Videogame Cat of the Week: Jeane

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In No More Heroes (Grasshopper Manufacturer, 2007), otaku assassin Travis Touchdown has a kitten named Jeane. In No More Heroes 2: Desperate Struggle (Grasshopper Manufacture, 2010), Jeane has is full-grown, and is now fat. These things happen.

Travis’ main interaction with Jeane in Desparate Struggle takes the form of an exercise regimen. He has decided that Jeane could lose some weight, and is determined to meet this goal. The regimen includes both playing and forms of rigorous petting.

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I love that Jeane is chunky, not in just the metaphorical way of being fat, but also in more literal ways. Her model is fairly low-polygon, giving her an odd, thrown-together look. Her movements don’t have very many frames of animation to them.

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Jeane’s exercise regimen in Desparate Struggle is clearly the medium’s greatest representation of goal-setting, persistence, and gradual bonding. Suck on that, Persona-series social links.

Full video of the exercise regimen below the fold, in case you need your day to be delightful.

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Videogame Cat of the Week: Hidden Village Cats

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Among home consoles, the library of the Wii is not particularly well-regarded. I consider it to be underrated in several respects. This is especially true in regards to cats. Judged purely on the quality of the cats it offers, the Wii is probably the greatest home console in history.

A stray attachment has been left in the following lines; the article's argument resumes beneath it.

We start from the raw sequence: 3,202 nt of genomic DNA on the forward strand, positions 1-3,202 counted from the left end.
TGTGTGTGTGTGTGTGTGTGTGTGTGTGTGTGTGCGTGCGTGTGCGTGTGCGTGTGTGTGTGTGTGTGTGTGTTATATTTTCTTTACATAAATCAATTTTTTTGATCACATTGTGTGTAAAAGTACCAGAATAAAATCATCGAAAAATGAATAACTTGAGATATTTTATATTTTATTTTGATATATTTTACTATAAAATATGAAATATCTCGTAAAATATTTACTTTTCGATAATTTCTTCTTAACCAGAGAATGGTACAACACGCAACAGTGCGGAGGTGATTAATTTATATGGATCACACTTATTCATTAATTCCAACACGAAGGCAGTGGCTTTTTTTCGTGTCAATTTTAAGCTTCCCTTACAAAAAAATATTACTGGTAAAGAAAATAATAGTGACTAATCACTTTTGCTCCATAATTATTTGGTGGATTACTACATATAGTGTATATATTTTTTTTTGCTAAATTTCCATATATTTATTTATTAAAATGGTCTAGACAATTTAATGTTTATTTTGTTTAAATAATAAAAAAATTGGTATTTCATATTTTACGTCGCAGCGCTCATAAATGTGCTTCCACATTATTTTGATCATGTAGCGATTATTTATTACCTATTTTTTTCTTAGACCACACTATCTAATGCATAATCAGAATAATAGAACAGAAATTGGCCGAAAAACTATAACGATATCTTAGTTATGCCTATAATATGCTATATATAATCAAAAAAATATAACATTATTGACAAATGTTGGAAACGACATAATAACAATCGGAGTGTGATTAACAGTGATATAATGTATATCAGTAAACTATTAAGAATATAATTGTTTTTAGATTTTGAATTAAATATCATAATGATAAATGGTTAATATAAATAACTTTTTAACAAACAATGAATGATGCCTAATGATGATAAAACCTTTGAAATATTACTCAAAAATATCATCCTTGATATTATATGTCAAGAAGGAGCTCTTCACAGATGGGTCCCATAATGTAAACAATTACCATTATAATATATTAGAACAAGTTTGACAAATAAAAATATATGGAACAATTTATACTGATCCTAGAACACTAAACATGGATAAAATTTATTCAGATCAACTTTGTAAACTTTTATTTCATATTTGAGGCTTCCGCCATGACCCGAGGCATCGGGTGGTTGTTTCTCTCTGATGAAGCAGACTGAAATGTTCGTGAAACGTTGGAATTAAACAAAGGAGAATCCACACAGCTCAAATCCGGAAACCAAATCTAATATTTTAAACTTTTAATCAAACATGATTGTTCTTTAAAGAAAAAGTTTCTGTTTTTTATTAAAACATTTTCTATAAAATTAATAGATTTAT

I’ve chosen three titles from its library as my next three cats of the week. Up first: launch title The Legend of Zelda: Twilight Princess (Nintendo EAD, 2006).

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Videogame Cat of the Week: Mr. Glembovski

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If you want to read my serious thoughts on Richard Hofmeier’s Cart Life (2011), you should go here. For now, though, let us consider Mr. Glembovski, the cat that Andrus keeps in his hotel room, against the wishes of the management.

As a secret cat, Mr. Glembovski’s life is cruelly constrained, consisting of nothing more than a small room, and sometimes even less than that. But, as the GIF above shows, there is clearly so much love between these two. The nose-touching shows that Andrus knows just how to treat a cat. And who couldn’t love Mr. Glembovski, with his adorably desynchronized blinks and affectionate ways?

Don’t be a monster. If you ever play Cart Life, be sure to feed Mr. Glembovski. I don’t know what happens if you don’t (far be it for me to play that way), but I’m sure it’s awful.

Prolegomena to a History of Cats in Videogames

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As opposed to cats among videogames. That is an altogether separate matter. Apologies for the confusing header image.

Ian here—

By now, every right-thinking person on the internet knows that omgcatrevolution is the most essential Tumblr in existence. (Perhaps even the greatest site, bar none, on the internet.) But although it is an ever-more-exhaustive archive of cats in mainstream cinema, cats in experimental cinema, cats in animation, cats on television, cats in music videos, and cats in porn, there one crucial bit of moving-image culture that remains its blind spot: cats in videogames. I am swooping in to rectify this.

In all seriousness, the summer has hit, classes are over, and I have some big things brewing on my horizon. I’m determined to still post regularly, though, so I’m trying to design some sort of mechanism that forces me to update on a set schedule. It is for this reason that I now announce a new feature on this blog: videogame cat of the week.

Yes, really.

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